Calcium carbonate producers are stabilizing the coastlines and reefs
The rapid range extension and proliferation of amphisteginid and other tropical foraminifera will characterize tropical ocean floors of the future. There also is abundant evidence from the past to support this hypothesis; especially since these calcite protozoa have been inhabiting the oceans for about 600 million years already. "The fossil record shows that whenever during the history of Earth the carbon dioxide content of the atmosphere was considerably higher and the oceans were clearly warmer, foraminifera were among the most frequently occurring carbonate producers in tropical oceans," says the micropaleontologist. The capability to rapidly expand their biogeographic territory under changing climate conditions, and their prolific production of calcium carbonate, will make them key ecosystem engineers for the stabilization of reefs, beaches and islands. Island nations are already pointing to the rising ocean levels and increasing damage to their coasts today. Prof. Langer, "Amphisteginids and other foraminifera will rapidly spread in the decades to come and will contribute substantially to future tropical reef island resilience."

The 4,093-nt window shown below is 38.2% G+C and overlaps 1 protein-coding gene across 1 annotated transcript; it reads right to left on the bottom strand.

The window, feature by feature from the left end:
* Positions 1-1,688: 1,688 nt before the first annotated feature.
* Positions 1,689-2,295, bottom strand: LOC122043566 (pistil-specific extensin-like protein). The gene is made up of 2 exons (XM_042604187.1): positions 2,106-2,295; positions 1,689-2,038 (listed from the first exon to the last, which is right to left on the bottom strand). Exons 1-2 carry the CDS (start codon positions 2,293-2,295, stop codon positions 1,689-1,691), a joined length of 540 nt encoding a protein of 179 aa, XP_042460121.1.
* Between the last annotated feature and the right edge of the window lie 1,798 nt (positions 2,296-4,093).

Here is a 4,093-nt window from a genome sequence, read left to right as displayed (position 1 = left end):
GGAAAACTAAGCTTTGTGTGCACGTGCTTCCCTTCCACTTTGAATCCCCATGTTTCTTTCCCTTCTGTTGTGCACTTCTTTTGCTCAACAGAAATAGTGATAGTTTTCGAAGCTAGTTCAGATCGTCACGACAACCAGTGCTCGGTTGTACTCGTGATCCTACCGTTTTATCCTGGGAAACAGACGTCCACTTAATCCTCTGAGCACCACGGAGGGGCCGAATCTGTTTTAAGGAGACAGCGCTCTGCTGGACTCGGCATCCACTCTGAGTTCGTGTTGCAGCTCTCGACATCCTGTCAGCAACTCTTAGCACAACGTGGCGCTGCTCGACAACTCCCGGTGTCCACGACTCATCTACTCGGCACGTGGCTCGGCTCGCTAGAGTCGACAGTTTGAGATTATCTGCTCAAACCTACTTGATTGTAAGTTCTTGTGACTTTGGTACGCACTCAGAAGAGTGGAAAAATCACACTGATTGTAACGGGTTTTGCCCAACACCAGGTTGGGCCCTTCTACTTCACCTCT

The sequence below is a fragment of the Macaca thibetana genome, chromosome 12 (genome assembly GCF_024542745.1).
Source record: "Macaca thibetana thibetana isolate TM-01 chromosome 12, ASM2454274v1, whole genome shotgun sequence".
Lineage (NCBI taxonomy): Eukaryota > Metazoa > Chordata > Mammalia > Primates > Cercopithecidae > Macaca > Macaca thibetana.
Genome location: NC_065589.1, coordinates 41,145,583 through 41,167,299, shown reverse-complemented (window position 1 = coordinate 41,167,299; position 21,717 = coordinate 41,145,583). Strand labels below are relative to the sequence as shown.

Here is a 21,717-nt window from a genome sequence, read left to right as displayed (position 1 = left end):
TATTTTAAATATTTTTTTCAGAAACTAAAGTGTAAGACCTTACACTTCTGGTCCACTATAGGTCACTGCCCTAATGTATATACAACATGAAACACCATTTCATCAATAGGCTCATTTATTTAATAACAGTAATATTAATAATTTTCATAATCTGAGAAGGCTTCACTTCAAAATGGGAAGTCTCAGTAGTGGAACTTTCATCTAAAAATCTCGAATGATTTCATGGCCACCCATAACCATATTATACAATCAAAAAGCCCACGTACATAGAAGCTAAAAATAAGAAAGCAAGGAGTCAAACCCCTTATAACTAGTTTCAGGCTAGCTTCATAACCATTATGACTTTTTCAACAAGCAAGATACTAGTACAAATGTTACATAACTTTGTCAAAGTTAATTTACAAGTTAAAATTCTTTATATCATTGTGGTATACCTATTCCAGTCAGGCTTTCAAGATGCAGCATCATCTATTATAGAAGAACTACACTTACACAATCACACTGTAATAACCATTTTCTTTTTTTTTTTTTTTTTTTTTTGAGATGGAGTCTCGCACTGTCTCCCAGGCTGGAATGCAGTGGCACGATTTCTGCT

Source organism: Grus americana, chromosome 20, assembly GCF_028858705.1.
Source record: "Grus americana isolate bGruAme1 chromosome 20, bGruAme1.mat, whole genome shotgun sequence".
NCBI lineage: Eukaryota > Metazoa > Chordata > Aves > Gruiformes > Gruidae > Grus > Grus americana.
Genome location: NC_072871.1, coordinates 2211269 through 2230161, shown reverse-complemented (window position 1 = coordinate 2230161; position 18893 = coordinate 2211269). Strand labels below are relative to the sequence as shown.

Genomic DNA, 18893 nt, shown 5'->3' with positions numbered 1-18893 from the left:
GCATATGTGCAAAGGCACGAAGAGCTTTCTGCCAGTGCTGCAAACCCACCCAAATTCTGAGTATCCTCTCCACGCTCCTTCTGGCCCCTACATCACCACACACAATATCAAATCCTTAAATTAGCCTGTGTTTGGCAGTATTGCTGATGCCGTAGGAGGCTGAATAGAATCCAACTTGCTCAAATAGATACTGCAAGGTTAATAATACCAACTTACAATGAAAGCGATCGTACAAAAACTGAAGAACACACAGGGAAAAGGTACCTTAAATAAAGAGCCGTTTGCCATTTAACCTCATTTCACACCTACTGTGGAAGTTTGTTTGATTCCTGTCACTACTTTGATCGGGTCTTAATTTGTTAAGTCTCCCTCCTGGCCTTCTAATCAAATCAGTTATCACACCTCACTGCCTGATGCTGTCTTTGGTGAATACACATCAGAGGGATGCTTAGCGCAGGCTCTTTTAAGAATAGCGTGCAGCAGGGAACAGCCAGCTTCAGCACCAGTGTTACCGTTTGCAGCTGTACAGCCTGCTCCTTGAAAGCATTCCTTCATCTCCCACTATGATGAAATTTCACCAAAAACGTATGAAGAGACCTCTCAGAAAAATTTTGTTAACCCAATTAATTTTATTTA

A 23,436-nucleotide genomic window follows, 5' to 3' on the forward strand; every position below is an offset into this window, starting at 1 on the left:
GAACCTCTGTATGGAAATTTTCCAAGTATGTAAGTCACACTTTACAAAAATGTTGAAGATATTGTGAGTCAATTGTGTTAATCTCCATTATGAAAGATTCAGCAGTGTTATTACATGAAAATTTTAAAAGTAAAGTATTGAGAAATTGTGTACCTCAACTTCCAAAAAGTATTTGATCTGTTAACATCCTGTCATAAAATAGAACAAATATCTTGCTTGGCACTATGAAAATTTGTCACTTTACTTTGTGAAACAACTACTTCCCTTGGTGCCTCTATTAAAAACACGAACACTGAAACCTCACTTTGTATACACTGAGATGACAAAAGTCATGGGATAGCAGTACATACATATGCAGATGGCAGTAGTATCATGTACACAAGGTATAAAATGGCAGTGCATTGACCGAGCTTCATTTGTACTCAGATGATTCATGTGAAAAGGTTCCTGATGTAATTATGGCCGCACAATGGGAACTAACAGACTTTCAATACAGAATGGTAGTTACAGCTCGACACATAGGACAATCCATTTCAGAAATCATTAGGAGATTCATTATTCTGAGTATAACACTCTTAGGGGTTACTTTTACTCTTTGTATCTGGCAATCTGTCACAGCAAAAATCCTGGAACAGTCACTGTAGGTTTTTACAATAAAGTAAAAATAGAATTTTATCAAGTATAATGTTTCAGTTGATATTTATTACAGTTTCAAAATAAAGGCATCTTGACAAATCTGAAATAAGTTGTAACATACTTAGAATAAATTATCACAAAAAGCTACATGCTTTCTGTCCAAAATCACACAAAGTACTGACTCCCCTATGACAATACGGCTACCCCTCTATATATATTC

|Contact: Martin R. Langer|
University of Bonn